by Michelle Hodkin
Publisher: Simon & Schuster Books for Young Readers
Reading level: YA
Book type: prose novel
Mara Dyer believes life can't get any stranger than waking up in a hospital with no memory of how she got there.
She believes there must be more to the accident she can't remember that killed her friends and left her strangely unharmed.
She doesn't believe that after everything she's been through, she can fall in love.
(synopsis from Goodreads)
It's interesting that I chose to read this book soon after Megan Miranda's Fracture, given the similarities between the plots of the two books. The Unbecoming of Mara Dyer was the better of the two stories... but not by much.
The writing in this book was pretty bad. If the author wasn't forgetting where she'd put her characters from one moment to the next (leading to weird scenes where characters who are sitting across from each other at a table are somehow able to discreetly clasp hands under it, or Mara putting the same book in her bag more than once within a couple of pages), she was trying to subtly give grammar Nazis the finger by improperly conjugating verbs, using the wrong words, and continually using a semicolon when what she really needed was a colon. There were so many mistakes that I wondered at one point if they were intentional, a sort of "Spot the Mistakes" game for readers to play.
And all of that was in addition to the horrendous Kindle edition which, while not the fault of the author, kept me from reading along without interruption. When there's missing punctuation and even missing line breaks (usually in the middle of a conversation, so I'd have to puzzle out who was saying what before I could continue), it really disrupts the flow.
The characters... well, I didn't really feel one way or the other about them. Mara is an antihero (in case you miss all those hints her English teacher drops). I liked that she wasn't the same vanilla Caucasian kid that's so pervasive in YA books. Having an Indian mother made her a little different. However, aside from Jamie (the school's token black Jewish bisexual), there's not much else in the way of diversity. Noah, the love interest, was kind of a nice guy, despite what everybody else (including Mara) said about him. I don't think I've ever seen such a blatant display of telling versus showing. Everybody keeps saying that Noah's such an ass, but that's in such contradiction to what we're shown about him that it rings false. He can be haughty and cocky and teasing... but he never seems really mean about it. It's like everybody is projecting onto him or something, as if continually calling him a jerk will make it so. (Keep in mind that I recently read Obsidian by Jennifer L. Armentrout, which set the asshole bar pretty high. Pretty much anyone is bound to look like an angel next to Daemon Black.) The only thing that kind of turned me off of Noah was his possessive language; I didn't like how he kept referring to Mara as "his". Mara herself was kind of a blank, and she wasn't really written very well. Her main emotion seemed to be suspicion, since her oft-repeated facial expression was narrowing her eyes. (Just for laughs, search your Kindle edition for the word "narrowed". Go on, try it!) It also took a while for me to figure out she was into art. Maybe I missed the hints... I don't know. I was kind of zoned out for a lot of the book.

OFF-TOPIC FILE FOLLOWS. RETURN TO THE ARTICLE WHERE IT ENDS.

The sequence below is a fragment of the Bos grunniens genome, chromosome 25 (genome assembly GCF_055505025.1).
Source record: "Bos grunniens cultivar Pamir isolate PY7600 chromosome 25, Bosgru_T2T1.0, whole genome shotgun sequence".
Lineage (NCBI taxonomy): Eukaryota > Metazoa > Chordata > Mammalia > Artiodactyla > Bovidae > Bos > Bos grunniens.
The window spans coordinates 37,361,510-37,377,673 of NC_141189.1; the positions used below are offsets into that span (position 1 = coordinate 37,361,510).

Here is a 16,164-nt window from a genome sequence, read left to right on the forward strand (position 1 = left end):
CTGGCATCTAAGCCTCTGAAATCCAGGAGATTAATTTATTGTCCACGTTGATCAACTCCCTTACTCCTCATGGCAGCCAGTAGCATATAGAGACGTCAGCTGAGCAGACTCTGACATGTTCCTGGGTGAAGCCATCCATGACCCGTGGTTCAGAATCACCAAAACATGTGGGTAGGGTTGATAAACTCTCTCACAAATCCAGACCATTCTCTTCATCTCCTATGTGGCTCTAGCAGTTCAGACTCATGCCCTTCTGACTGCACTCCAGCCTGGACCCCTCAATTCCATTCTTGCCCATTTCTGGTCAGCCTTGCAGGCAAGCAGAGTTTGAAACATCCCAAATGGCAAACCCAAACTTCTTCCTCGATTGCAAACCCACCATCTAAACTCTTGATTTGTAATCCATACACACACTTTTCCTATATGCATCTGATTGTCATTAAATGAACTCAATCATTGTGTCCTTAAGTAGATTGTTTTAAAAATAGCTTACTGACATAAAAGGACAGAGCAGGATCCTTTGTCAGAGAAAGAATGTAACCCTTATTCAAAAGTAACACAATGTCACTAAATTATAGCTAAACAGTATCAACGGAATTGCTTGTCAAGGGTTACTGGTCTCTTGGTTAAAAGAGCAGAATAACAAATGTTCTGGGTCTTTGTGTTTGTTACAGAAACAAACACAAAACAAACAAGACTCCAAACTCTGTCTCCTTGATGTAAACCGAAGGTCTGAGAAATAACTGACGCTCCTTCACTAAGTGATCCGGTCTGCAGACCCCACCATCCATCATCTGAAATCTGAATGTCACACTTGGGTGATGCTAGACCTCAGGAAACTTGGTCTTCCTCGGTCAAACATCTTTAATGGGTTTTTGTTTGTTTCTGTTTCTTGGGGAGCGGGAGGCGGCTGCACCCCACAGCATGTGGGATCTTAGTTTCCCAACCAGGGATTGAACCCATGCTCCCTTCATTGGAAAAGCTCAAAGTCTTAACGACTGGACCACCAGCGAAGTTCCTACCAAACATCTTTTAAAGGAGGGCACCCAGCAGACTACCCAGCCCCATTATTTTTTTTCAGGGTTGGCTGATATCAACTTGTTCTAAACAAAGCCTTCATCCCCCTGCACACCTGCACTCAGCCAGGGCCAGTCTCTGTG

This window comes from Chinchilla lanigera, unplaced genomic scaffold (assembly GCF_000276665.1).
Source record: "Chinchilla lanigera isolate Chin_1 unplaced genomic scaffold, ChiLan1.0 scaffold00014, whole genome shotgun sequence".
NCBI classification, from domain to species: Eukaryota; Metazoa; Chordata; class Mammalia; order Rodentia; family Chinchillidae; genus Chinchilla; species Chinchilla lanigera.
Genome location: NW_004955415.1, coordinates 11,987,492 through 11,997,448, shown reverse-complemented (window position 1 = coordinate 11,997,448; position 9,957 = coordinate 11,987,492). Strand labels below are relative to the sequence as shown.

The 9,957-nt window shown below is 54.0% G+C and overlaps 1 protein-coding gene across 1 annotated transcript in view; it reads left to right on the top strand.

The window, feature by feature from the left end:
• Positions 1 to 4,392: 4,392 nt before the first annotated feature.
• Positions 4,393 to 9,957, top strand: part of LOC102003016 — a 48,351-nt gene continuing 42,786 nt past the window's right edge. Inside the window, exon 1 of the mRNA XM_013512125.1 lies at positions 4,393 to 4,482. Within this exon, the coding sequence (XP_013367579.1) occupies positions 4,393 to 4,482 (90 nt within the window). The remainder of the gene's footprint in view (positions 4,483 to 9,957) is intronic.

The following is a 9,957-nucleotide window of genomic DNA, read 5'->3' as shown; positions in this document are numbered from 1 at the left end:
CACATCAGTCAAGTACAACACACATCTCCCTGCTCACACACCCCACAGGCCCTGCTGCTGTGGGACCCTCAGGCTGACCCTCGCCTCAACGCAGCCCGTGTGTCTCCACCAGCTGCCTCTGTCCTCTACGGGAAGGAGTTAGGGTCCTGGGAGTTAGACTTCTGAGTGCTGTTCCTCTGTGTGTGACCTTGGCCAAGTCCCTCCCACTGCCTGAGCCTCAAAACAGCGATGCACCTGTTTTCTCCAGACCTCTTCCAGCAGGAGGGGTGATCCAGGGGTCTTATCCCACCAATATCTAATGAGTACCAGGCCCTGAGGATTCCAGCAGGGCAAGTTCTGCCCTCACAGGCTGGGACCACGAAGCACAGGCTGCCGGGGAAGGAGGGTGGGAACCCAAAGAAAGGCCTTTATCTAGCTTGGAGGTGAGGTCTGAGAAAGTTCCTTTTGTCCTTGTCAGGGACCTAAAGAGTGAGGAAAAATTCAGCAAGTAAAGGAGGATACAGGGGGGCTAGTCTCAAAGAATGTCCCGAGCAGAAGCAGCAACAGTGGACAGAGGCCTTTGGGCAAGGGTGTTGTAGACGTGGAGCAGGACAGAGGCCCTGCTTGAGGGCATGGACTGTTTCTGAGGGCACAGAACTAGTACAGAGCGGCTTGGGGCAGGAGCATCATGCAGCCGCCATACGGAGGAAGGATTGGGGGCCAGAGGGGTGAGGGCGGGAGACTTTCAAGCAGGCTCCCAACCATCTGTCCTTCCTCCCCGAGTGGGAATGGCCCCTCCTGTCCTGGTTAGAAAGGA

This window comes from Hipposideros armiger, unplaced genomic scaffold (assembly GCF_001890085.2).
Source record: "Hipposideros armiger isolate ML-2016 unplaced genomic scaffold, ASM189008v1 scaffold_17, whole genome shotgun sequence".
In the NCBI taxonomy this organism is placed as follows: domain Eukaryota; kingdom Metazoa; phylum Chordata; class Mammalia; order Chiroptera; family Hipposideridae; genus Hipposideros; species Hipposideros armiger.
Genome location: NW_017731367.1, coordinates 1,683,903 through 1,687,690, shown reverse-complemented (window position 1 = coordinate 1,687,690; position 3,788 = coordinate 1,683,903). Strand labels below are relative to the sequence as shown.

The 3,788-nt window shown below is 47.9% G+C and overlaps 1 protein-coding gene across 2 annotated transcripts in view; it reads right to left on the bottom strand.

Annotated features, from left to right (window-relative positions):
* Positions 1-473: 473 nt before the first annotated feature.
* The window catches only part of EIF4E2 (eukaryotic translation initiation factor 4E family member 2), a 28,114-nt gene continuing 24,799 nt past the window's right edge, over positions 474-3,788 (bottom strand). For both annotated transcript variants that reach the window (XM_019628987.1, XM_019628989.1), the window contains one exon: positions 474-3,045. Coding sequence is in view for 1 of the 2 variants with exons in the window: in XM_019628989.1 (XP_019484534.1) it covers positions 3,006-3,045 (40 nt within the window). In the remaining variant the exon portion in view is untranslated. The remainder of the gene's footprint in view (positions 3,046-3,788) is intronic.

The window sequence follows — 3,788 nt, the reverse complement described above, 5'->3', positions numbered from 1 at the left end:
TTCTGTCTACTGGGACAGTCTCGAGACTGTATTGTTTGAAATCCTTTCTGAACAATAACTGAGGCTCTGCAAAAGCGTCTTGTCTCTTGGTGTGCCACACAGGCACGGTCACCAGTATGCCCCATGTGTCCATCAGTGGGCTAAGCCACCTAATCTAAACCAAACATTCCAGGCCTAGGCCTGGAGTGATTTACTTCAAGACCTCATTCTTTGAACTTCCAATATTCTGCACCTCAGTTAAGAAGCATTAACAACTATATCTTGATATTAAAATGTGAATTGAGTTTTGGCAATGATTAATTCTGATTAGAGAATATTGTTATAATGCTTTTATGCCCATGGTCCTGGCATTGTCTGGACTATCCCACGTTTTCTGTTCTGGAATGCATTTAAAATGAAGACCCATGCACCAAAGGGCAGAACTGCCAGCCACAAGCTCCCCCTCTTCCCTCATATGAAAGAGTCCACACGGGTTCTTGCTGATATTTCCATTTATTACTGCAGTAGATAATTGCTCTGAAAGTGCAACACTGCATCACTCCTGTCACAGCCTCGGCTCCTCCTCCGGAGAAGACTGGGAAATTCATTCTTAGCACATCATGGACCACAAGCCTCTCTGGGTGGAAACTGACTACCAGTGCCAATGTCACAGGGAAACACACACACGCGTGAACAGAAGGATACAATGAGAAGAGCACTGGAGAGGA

I kind of lost interest and had to force myself to finish because the pacing was really off. I knew there was something going on and I wanted to find out what it was (even though I guessed pretty early in the story), so I kept reading. While I do appreciate that the author was trying to develop Mara and Noah's relationship so that it wouldn't seem like insta-love, it did slow down the pace of the story. Aside from a couple of interesting incidents in the middle of the book, nothing of note really happened until almost three-quarters of the way through. And then there was a rush of action at the end and the obligatory cliffhanger.
A couple of other things really bugged me. The characters are shown using cell phones while driving. This book is not that old, and we've known the dangers of this for a while; I expect better, especially in a book aimed at teenagers. Second, while driving their cars, the characters drive recklessly fast. Mara is going 90 miles per hour at one point, and Noah clocks 95. Aside from being completely irresponsible, this also made no sense because the author had previously established that Miami has "agonizingly slow" bumper-to-bumper traffic on the highways. Oops.
One of the best pieces of advice for writers that I've read was from Stephen King. I believe it was from his book On Writing. He recommended that, once you finish a first draft, you put it away for six weeks and go work on something else. When you come back to your manuscript and read it again, you'll be doing so with fresh eyes and it'll be easier to spot your mistakes. I have a feeling that very few authors do this; from what I can deduce from the shoddily edited books I've had to slog through recently, they're rushed to press with barely any editing or proofreading. It shows.
I was drunk with happiness, intoxicated by him. I felt a stab of pity for Anna and for all the girls who may or may not have come before, and what they lost. And that birthed the follow-up thought of just how much it would hurt me to lose him, too. His presence blunted the edges of my madness, and it was almost enough to make me forget what I'd done.
Recommended to: fans of YA paranormal fiction who don't mind lots and lots of technical writing errors
Writing & Editing: 2/5
Overall Rating: 2.29 out of 5 ladybugs